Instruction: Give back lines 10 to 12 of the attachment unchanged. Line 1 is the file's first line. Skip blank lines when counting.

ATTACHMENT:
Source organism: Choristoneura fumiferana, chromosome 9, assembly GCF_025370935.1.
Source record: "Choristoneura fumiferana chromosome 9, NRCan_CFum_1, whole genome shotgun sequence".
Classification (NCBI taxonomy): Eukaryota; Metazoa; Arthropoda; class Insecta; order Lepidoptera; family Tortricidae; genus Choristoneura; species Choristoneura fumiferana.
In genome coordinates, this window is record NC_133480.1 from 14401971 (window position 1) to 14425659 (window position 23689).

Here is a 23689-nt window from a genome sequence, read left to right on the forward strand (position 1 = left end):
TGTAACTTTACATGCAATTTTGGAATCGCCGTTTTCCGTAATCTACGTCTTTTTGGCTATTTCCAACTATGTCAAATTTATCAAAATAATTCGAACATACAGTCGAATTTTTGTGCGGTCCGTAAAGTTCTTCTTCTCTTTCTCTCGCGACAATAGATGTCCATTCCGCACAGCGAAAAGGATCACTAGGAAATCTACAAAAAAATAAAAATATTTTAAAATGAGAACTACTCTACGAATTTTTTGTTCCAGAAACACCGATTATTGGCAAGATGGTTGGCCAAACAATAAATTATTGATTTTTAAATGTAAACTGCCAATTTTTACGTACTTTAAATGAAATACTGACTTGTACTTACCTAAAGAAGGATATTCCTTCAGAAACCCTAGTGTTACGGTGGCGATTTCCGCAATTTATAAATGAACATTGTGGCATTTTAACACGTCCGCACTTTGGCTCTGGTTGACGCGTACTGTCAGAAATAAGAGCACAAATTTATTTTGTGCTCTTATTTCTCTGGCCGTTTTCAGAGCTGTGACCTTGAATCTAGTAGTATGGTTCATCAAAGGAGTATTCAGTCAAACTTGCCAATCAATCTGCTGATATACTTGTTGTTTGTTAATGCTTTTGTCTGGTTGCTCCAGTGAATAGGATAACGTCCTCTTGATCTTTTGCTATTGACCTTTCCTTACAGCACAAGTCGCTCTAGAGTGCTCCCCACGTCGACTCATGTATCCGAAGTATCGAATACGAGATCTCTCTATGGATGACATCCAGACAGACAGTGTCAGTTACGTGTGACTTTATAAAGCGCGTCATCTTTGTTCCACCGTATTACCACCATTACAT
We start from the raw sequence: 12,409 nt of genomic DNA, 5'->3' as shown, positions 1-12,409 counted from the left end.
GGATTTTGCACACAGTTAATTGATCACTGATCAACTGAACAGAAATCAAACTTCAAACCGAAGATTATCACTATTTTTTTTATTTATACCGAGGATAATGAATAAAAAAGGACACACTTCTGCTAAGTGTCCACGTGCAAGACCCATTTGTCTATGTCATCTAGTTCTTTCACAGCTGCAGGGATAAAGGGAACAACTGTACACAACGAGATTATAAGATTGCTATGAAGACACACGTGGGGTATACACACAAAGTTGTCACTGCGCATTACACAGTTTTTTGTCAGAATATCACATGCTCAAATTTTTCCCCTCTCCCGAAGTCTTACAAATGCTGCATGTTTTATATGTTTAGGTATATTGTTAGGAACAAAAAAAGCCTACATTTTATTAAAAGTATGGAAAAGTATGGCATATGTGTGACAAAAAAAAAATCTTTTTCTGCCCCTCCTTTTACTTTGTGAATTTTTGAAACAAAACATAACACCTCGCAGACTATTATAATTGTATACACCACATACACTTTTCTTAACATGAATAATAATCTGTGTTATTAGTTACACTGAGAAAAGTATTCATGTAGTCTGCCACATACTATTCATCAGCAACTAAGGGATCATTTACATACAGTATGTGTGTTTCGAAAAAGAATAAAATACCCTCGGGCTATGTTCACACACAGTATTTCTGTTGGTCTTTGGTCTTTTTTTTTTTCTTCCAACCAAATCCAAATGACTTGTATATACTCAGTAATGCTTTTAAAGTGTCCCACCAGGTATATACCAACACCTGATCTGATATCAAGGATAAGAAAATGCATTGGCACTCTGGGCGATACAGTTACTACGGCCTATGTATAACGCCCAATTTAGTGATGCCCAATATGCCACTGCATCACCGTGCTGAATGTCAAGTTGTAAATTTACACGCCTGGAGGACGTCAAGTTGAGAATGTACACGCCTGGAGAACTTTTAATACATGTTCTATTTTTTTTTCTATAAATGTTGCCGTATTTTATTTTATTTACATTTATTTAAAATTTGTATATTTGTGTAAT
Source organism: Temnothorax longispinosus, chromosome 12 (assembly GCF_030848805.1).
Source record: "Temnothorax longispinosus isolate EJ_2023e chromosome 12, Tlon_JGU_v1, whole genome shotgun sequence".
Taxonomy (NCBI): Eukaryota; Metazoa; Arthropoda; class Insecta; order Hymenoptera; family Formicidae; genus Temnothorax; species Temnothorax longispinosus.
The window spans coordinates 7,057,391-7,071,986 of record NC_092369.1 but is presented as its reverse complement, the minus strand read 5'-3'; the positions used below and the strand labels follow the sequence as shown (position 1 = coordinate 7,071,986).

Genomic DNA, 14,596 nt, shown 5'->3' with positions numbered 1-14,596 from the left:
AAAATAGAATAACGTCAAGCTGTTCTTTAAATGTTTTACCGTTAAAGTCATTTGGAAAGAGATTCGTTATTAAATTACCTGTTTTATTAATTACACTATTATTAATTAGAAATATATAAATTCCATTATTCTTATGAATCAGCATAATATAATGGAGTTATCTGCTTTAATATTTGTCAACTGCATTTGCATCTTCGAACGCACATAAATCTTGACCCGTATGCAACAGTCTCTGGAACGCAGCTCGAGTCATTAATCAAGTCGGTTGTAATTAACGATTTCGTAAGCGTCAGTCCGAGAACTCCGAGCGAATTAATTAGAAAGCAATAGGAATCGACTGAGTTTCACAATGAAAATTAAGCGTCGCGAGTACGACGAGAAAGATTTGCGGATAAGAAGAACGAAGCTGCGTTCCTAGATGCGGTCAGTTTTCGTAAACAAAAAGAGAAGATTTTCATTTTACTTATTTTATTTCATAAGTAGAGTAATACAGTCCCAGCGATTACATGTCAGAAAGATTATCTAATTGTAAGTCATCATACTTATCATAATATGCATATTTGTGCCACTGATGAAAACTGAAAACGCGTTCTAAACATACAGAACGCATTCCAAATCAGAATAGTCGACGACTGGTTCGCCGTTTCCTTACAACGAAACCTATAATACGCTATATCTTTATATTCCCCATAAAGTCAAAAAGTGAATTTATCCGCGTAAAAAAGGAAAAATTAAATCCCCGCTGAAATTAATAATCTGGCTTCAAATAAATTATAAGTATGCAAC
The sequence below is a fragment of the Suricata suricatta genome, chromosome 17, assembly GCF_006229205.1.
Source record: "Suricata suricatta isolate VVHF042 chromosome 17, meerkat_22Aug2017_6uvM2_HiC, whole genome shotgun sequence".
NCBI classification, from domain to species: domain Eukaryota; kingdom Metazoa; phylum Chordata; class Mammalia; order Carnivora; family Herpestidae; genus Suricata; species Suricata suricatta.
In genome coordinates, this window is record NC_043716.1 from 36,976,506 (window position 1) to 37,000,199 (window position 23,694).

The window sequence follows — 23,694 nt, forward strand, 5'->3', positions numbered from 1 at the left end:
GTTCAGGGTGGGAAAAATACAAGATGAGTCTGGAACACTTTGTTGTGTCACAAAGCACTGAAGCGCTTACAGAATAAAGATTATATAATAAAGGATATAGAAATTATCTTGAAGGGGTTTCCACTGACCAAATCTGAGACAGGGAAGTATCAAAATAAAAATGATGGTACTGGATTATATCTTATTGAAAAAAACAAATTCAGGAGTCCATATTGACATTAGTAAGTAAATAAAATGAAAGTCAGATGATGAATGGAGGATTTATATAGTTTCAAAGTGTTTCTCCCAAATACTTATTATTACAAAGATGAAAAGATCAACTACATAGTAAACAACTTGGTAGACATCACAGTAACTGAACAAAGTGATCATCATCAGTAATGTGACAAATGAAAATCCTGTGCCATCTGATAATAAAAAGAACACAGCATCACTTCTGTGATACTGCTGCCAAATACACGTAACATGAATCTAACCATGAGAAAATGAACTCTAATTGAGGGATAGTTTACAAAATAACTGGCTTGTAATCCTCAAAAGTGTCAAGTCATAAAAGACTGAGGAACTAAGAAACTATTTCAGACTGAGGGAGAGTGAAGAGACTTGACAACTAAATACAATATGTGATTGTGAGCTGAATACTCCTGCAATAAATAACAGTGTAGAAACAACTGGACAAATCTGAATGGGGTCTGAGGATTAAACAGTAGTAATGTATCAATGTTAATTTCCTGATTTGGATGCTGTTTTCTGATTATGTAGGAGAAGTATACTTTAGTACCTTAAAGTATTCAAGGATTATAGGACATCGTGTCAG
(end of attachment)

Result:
Source record: "Temnothorax longispinosus isolate EJ_2023e chromosome 12, Tlon_JGU_v1, whole genome shotgun sequence".
Taxonomy (NCBI): Eukaryota; Metazoa; Arthropoda; class Insecta; order Hymenoptera; family Formicidae; genus Temnothorax; species Temnothorax longispinosus.
The window spans coordinates 7,057,391-7,071,986 of record NC_092369.1 but is presented as its reverse complement, the minus strand read 5'-3'; the positions used below and the strand labels follow the sequence as shown (position 1 = coordinate 7,071,986).